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Theodore Robinson ( ca. 1889 )

Collection item 1640
  • Period Nineteenth-Century
  • Materials Oil on canvas
  • Object Number 1640
  • Dimensions 16 x 22 in.; 40.64 x 55.88 cm.; Framed: 25 1/4 in x 32 in x 3 3/8 in; 64.13 cm x 81.28 cm x 6.35 cm
  • Credit Line Acquired 1920

In 1887, Theodore Robinson made his first trip to France. First living in Paris, he ventured outside the city, about seventy miles northwest, to the small of Giverny, famous for being the residence of Claude Monet. Robinson had spent his time in Paris studying the strict academic rules of strong lines, structured composition, and tonal value. However, when Robinson befriended Monet, his work began to take on a much more impressionistic feel. Robinson lightened his color palette, loosened his brushwork, and placed greater emphasis on replicating the effects of light and atmosphere; however, he retained aspects of his academic training and his admiration for the realist tradition of Winslow Homer and Thomas Eakins, never totally embraced the new influence. To the American eye, though, his works epitomized the French style. When he exhibited seven of his Giverny paintings at the Society of American Artists in 1889, a critic wrote, “Mr. Theodore Robinson is one of those who have really gained a good deal by study of impressionistic methods.” By 1891 he was considered the preeminent impressionist in America, as another critic wrote: “His technique is the more novel, and to frequenters of picture exhibitions will suggest that of Monet, Pissarro, and a majority of other French impressionists….Over a more or less careful drawing they place a mosaic of small touches of pure color, depending on distance to make them blend and harmonize.”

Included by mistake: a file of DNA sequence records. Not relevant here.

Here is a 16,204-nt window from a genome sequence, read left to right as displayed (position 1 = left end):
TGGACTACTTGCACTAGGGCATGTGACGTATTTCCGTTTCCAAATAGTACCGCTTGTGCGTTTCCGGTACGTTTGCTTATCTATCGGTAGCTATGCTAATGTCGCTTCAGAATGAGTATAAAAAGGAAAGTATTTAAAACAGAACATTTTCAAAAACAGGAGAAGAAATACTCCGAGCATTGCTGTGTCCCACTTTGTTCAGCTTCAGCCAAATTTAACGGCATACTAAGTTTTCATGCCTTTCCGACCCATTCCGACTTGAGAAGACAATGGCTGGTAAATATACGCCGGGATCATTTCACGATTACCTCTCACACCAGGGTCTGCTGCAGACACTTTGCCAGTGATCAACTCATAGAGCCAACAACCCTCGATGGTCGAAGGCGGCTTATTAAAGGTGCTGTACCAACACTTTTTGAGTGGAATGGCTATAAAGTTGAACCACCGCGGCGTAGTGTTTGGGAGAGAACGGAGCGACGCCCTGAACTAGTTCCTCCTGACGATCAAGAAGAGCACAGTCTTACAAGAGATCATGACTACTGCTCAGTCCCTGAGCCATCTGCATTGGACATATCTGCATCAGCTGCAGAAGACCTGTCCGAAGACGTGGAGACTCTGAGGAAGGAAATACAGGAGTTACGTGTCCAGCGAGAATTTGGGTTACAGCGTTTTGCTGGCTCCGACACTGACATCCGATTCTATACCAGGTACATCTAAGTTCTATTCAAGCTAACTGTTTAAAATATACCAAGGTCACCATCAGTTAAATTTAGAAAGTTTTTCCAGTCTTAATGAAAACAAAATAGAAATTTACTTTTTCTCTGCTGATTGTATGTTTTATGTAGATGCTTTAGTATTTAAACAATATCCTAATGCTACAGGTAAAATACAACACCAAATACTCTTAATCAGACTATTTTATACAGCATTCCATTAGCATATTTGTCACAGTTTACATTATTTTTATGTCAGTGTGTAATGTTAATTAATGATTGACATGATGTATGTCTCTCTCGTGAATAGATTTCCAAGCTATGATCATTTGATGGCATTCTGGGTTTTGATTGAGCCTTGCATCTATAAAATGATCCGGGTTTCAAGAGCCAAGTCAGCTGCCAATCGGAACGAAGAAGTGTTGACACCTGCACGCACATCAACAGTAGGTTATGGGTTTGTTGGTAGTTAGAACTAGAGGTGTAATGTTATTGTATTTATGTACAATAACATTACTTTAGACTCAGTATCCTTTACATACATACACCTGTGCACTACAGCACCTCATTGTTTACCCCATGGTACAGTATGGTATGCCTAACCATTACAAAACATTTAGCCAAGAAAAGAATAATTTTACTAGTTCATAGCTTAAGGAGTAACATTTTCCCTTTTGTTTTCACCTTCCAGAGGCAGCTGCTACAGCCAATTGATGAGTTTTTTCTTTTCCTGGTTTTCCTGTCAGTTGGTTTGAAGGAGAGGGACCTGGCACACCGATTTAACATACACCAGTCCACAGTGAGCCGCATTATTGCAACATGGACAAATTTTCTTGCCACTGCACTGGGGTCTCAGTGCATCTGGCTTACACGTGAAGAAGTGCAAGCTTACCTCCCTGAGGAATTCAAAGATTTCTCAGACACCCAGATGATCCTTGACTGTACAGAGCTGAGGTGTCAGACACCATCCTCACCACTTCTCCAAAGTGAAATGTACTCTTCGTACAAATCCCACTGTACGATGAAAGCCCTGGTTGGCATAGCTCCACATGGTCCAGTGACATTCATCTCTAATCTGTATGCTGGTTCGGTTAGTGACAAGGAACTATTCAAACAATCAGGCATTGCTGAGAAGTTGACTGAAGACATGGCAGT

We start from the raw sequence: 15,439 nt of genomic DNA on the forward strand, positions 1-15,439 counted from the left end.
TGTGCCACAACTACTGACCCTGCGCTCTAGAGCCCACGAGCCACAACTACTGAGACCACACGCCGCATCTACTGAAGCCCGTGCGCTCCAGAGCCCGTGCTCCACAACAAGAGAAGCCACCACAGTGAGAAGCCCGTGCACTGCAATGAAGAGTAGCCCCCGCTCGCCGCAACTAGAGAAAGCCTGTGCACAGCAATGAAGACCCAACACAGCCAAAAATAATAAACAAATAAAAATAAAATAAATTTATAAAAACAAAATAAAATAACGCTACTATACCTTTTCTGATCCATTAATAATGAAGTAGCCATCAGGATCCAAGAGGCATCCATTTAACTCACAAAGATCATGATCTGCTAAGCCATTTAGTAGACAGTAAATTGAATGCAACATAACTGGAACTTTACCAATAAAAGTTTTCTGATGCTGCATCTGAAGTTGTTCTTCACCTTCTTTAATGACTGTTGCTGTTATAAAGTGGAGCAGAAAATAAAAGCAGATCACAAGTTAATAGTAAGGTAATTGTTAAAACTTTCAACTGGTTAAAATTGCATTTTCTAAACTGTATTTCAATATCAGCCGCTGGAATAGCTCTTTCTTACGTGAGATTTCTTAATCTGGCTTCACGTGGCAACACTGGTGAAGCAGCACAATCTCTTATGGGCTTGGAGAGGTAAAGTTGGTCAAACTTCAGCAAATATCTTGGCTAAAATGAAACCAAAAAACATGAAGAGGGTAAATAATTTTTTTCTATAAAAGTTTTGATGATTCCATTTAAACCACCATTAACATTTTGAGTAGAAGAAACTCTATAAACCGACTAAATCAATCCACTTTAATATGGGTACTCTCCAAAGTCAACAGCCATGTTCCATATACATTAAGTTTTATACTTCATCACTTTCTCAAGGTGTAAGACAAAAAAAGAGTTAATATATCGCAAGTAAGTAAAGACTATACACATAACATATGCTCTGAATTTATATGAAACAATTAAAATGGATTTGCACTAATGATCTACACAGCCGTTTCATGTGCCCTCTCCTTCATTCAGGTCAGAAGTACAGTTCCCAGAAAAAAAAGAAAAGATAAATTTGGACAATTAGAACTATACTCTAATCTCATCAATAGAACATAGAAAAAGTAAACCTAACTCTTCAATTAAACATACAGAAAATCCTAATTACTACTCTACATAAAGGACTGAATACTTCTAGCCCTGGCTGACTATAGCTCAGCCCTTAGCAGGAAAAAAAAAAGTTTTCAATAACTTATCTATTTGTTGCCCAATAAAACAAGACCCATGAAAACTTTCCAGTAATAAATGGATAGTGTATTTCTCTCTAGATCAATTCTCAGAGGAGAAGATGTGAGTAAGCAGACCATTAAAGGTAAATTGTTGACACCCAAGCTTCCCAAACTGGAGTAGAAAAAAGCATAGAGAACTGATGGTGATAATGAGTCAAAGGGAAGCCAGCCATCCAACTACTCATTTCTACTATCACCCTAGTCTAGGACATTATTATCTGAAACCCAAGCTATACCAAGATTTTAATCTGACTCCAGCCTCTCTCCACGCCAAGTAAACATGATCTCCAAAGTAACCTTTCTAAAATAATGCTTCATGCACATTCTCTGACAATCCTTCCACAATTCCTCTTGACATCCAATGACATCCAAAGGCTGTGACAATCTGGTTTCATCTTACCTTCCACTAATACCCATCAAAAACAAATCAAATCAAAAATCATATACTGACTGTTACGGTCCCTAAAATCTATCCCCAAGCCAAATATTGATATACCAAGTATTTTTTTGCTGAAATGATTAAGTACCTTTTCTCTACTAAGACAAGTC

Painted during his third summer in the village, Giverny is a prototypical example of the technique that earned Robinson his reputation in America. Using a vantage from a hillside overlooking the Seine valley, he adjusted his easel to paint several views of the rural landscape. The strong composition and strict delineation of architectural elements in Giverny hark back to Robinson’s academic training, while the bright violet-and-green palette and deft, summary treatment of the light-dappled foliage betray his exposure to impressionism. In Giverny, Robinson emphasized parallel diagonal lines that radiate to the left of the picture plane and terminate at the horizon line near the top of the canvas. Robinson executed this painting en plein-air—out of doors—capturing the immediate brilliance of the sunlight and warm colors of the country, a technique he no doubt learned from Monet.